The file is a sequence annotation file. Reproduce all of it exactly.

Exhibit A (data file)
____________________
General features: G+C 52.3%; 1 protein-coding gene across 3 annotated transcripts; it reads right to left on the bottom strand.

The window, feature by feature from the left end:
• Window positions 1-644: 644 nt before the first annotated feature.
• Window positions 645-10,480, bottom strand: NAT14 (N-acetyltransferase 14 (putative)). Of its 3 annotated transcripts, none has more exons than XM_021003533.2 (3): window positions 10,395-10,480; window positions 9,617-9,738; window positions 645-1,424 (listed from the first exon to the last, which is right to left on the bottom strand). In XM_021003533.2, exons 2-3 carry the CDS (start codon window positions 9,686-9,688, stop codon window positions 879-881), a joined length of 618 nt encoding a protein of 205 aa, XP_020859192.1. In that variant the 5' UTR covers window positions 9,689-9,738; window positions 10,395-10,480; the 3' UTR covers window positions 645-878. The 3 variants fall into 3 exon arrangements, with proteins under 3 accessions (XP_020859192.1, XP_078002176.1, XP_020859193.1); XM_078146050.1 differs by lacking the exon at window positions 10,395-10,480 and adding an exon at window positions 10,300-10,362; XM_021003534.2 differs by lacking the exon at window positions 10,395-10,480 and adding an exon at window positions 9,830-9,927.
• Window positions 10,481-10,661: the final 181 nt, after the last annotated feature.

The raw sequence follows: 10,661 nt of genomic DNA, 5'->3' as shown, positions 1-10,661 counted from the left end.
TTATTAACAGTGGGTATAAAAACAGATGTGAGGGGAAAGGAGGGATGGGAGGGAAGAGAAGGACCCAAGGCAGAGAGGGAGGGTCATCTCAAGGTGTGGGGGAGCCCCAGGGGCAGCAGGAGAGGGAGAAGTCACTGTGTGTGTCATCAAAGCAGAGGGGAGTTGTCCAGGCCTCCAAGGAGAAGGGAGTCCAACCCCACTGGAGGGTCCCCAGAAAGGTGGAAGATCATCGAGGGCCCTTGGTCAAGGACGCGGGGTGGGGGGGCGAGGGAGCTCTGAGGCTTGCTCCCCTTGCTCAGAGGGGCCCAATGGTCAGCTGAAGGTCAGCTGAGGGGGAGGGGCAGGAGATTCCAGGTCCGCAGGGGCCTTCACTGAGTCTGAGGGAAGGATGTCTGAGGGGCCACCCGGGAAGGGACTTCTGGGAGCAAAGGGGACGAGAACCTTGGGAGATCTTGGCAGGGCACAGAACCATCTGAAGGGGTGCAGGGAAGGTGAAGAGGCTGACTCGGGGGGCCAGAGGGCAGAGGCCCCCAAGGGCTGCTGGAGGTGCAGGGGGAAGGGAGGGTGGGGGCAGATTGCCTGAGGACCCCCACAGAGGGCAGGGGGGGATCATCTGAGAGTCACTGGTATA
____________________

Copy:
General features: G+C 52.3%; 1 protein-coding gene across 3 annotated transcripts; it reads right to left on the bottom strand.

The window, feature by feature from the left end:
• Window positions 1-644: 644 nt before the first annotated feature.
• Window positions 645-10,480, bottom strand: NAT14 (N-acetyltransferase 14 (putative)). Of its 3 annotated transcripts, none has more exons than XM_021003533.2 (3): window positions 10,395-10,480; window positions 9,617-9,738; window positions 645-1,424 (listed from the first exon to the last, which is right to left on the bottom strand). In XM_021003533.2, exons 2-3 carry the CDS (start codon window positions 9,686-9,688, stop codon window positions 879-881), a joined length of 618 nt encoding a protein of 205 aa, XP_020859192.1. In that variant the 5' UTR covers window positions 9,689-9,738; window positions 10,395-10,480; the 3' UTR covers window positions 645-878. The 3 variants fall into 3 exon arrangements, with proteins under 3 accessions (XP_020859192.1, XP_078002176.1, XP_020859193.1); XM_078146050.1 differs by lacking the exon at window positions 10,395-10,480 and adding an exon at window positions 10,300-10,362; XM_021003534.2 differs by lacking the exon at window positions 10,395-10,480 and adding an exon at window positions 9,830-9,927.
• Window positions 10,481-10,661: the final 181 nt, after the last annotated feature.

The raw sequence follows: 10,661 nt of genomic DNA, 5'->3' as shown, positions 1-10,661 counted from the left end.
TTATTAACAGTGGGTATAAAAACAGATGTGAGGGGAAAGGAGGGATGGGAGGGAAGAGAAGGACCCAAGGCAGAGAGGGAGGGTCATCTCAAGGTGTGGGGGAGCCCCAGGGGCAGCAGGAGAGGGAGAAGTCACTGTGTGTGTCATCAAAGCAGAGGGGAGTTGTCCAGGCCTCCAAGGAGAAGGGAGTCCAACCCCACTGGAGGGTCCCCAGAAAGGTGGAAGATCATCGAGGGCCCTTGGTCAAGGACGCGGGGTGGGGGGGCGAGGGAGCTCTGAGGCTTGCTCCCCTTGCTCAGAGGGGCCCAATGGTCAGCTGAAGGTCAGCTGAGGGGGAGGGGCAGGAGATTCCAGGTCCGCAGGGGCCTTCACTGAGTCTGAGGGAAGGATGTCTGAGGGGCCACCCGGGAAGGGACTTCTGGGAGCAAAGGGGACGAGAACCTTGGGAGATCTTGGCAGGGCACAGAACCATCTGAAGGGGTGCAGGGAAGGTGAAGAGGCTGACTCGGGGGGCCAGAGGGCAGAGGCCCCCAAGGGCTGCTGGAGGTGCAGGGGGAAGGGAGGGTGGGGGCAGATTGCCTGAGGACCCCCACAGAGGGCAGGGGGGGATCATCTGAGAGTCACTGGTATA